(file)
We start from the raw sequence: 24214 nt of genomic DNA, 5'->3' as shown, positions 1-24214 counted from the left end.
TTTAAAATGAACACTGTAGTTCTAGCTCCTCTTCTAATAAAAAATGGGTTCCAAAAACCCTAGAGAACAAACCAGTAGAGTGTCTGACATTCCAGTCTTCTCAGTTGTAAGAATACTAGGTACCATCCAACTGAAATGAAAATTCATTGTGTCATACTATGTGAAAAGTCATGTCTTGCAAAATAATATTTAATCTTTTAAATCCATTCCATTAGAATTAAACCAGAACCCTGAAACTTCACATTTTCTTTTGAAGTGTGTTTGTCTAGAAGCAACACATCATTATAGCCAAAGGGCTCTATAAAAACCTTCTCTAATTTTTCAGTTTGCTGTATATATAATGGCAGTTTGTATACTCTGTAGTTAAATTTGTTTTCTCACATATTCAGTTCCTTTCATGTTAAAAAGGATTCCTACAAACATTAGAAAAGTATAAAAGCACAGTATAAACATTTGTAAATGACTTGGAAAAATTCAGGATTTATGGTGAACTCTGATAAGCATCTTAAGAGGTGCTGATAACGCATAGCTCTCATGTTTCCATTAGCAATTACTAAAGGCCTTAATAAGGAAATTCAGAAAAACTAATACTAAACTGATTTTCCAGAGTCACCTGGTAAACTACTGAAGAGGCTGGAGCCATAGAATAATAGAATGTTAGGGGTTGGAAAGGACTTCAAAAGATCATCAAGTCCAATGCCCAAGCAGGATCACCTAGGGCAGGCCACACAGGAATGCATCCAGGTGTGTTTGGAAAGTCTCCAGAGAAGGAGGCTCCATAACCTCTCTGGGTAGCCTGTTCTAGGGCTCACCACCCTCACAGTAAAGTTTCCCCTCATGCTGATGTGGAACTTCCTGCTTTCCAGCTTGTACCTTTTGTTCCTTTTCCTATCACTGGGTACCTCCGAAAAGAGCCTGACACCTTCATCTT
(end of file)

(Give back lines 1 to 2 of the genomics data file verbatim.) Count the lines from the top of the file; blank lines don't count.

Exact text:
We start from the raw sequence: 24214 nt of genomic DNA, 5'->3' as shown, positions 1-24214 counted from the left end.
TTTAAAATGAACACTGTAGTTCTAGCTCCTCTTCTAATAAAAAATGGGTTCCAAAAACCCTAGAGAACAAACCAGTAGAGTGTCTGACATTCCAGTCTTCTCAGTTGTAAGAATACTAGGTACCATCCAACTGAAATGAAAATTCATTGTGTCATACTATGTGAAAAGTCATGTCTTGCAAAATAATATTTAATCTTTTAAATCCATTCCATTAGAATTAAACCAGAACCCTGAAACTTCACATTTTCTTTTGAAGTGTGTTTGTCTAGAAGCAACACATCATTATAGCCAAAGGGCTCTATAAAAACCTTCTCTAATTTTTCAGTTTGCTGTATATATAATGGCAGTTTGTATACTCTGTAGTTAAATTTGTTTTCTCACATATTCAGTTCCTTTCATGTTAAAAAGGATTCCTACAAACATTAGAAAAGTATAAAAGCACAGTATAAACATTTGTAAATGACTTGGAAAAATTCAGGATTTATGGTGAACTCTGATAAGCATCTTAAGAGGTGCTGATAACGCATAGCTCTCATGTTTCCATTAGCAATTACTAAAGGCCTTAATAAGGAAATTCAGAAAAACTAATACTAAACTGATTTTCCAGAGTCACCTGGTAAACTACTGAAGAGGCTGGAGCCATAGAATAATAGAATGTTAGGGGTTGGAAAGGACTTCAAAAGATCATCAAGTCCAATGCCCAAGCAGGATCACCTAGGGCAGGCCACACAGGAATGCATCCAGGTGTGTTTGGAAAGTCTCCAGAGAAGGAGGCTCCATAACCTCTCTGGGTAGCCTGTTCTAGGGCTCACCACCCTCACAGTAAAGTTTCCCCTCATGCTGATGTGGAACTTCCTGCTTTCCAGCTTGTACCTTTTGTTCCTTTTCCTATCACTGGGTACCTCCGAAAAGAGCCTGACACCTTCATCTT